In the meantime, though, should an organization such as Google be viewed -- and feared, by some -- as a corporation, much less an "American" corporation? Is there truly, in Jean-Jacques Servan-Schreiber's classic definition of the issue, an "American Challenge / défi américain"27 to be resisted, here? Jeanneney believes that there is, clearly. The power of his "The Scarlet Pimpernel" example of the inevitable selectivity, and cultural bias, in all things historical -- including the selection of which books to digitize -- resides precisely in his assumption that Google will be "American". But what if it isn't? What if Google in fact, with assets in Bangalore and Tokyo and Paris, and technology from Spain and Australia and Japan, and employees and customers all over the world, is international, and even trans-national? What if the ideas driving the policies of this forward-looking firm have so little to do with just "America", any longer, that nothing is left in that connection, really, but the "1600 Amphitheatre Parkway" legal address?
There is the money, of course: and the ownership, and the corporate structure... that those still appear to be American, at least primarily. Again, though, are they? The regulation of stock markets has been loosened so much, recently, and then each market tied so inextricably together with all the others, that one nowadays never knows: news of that well-publicized Google IPO auction reached millions of Internet terminals located all over the world, and obtained many new owners / shareholders for Google, in theory at least. But even in the sense of real financial control, and benefit -- as opposed to the ownership of a few shares, in any large modern corporation -- the diffusion achieved at Google may well reflect the diffusion in international finance generally. It is said nowadays, not entirely tongue-in-cheek, that "the overseas investors own America": that foreign holders of US government debt -- in China, in Japan, in Europe -- own substantial and ultimately even controlling financial interests in America and its policies. Likewise a corporation such as Google may be owned, nowadays, by large "foreign" interests: enough so that corporate policy might be influenced? Perhaps.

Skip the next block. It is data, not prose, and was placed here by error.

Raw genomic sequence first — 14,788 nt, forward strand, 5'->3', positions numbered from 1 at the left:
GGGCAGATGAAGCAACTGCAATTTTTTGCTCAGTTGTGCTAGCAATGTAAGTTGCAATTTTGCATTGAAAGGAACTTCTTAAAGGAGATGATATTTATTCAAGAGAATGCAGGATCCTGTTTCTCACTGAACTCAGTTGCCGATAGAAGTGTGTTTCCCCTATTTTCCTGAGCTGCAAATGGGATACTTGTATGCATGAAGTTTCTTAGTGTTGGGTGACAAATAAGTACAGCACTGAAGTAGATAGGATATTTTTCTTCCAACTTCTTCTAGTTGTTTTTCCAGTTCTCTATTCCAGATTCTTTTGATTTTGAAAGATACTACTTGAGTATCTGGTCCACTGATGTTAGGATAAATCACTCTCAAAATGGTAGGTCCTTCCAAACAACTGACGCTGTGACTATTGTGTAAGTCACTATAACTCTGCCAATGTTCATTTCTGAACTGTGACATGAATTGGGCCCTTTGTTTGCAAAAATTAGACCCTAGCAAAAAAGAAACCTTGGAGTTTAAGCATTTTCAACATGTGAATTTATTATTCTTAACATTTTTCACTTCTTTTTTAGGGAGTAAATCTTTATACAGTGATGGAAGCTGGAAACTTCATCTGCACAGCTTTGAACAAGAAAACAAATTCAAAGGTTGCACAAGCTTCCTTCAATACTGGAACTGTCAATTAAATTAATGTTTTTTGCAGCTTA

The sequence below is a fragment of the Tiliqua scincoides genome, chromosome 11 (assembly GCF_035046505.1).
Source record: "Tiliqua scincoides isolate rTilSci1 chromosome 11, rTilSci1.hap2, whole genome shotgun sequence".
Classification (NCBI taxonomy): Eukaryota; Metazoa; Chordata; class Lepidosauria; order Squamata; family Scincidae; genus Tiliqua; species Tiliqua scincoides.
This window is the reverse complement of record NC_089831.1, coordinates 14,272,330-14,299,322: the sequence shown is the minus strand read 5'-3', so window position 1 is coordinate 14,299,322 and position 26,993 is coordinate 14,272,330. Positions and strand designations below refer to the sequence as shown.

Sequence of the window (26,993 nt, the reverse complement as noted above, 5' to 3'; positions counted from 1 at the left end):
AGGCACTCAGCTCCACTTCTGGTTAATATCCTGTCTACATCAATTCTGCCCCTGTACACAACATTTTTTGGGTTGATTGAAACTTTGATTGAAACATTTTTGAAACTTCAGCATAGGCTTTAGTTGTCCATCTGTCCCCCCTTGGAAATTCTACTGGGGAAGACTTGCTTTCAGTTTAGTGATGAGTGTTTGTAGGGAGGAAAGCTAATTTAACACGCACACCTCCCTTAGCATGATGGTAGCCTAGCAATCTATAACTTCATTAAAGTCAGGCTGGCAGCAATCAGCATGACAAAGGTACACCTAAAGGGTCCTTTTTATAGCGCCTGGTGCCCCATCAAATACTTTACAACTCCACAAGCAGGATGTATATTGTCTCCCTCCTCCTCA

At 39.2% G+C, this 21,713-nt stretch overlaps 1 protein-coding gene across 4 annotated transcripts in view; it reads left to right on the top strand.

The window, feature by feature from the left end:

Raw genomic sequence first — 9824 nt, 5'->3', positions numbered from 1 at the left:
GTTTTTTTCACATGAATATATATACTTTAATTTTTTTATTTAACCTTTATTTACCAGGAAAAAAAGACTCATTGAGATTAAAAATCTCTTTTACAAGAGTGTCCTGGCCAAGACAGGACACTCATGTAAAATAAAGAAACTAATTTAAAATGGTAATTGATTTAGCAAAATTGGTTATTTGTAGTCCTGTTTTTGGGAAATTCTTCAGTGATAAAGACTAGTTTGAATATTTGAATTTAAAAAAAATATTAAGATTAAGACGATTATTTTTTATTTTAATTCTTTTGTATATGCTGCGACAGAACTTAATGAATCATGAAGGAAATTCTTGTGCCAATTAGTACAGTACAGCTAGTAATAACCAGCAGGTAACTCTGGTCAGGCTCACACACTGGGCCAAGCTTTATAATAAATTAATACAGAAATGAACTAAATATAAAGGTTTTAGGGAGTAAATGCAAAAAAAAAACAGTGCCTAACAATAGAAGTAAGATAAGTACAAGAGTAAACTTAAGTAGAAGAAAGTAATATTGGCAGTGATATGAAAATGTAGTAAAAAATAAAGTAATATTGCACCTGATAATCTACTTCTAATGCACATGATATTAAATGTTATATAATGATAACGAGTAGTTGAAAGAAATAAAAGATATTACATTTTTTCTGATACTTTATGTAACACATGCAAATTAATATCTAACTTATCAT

The point being not so much to influence policy, corporate or national or other, as at least to recognize modern financial reality which no longer confines ownership within nation-state boundaries. The corner grocery store probably still is locally-owned, exclusively; but the large corporation, anywhere, undoubtedly is not. Google is no exception.
And, finances aside, is a firm such as Google nevertheless subject to American regulatory control? Yes but it is to the regulations of other nations, as well -- of any nation in which it does business, in fact, and this particular "Google" firm does business in them all, it seems -- also to growing bodies of private international law, and regional law, and arbitration and trade conventions, and other legal and quasi-legal norms. Political analysts even point out, now -- to no less than the President of the United States -- that in the modern world there is "soft" power which is even more omnipresent and effective than the "hard" power which so many believe really runs things28. If the US president, knowingly or not, is bound by "soft" power nowadays, how much more then is a commercial entity fighting for its market share, such as Google.
9) In conclusion, so far...
So if stockholding and human interest are your "angles", then a visit to 1600 Amphitheatre Parkway tells your story. While if The Matrix and its virtual reality are your universe, all you need do is "point 'n click" on a website. But if nationalism is your concern, neither the visit nor the "click" may be necessary: plenty has been written, in old printed books, about that, and it simply needs reconsideration. If preserving and providing access to such old printed books are your primary interests, plenty has been written on those issues too: again, no site visits necessary, real or virtual. And Google is not the first multi-faceted phenomenon to have had both a statics and a dynamics side to it: all do, in fact -- Google is at once a thing "in the world" and a thing which is "becoming", and the extremes of its phenomenology have their adherents, as always, each often blind to their opposite numbers. Just as libraries, for example, look different after 100 years pass, so too will Google.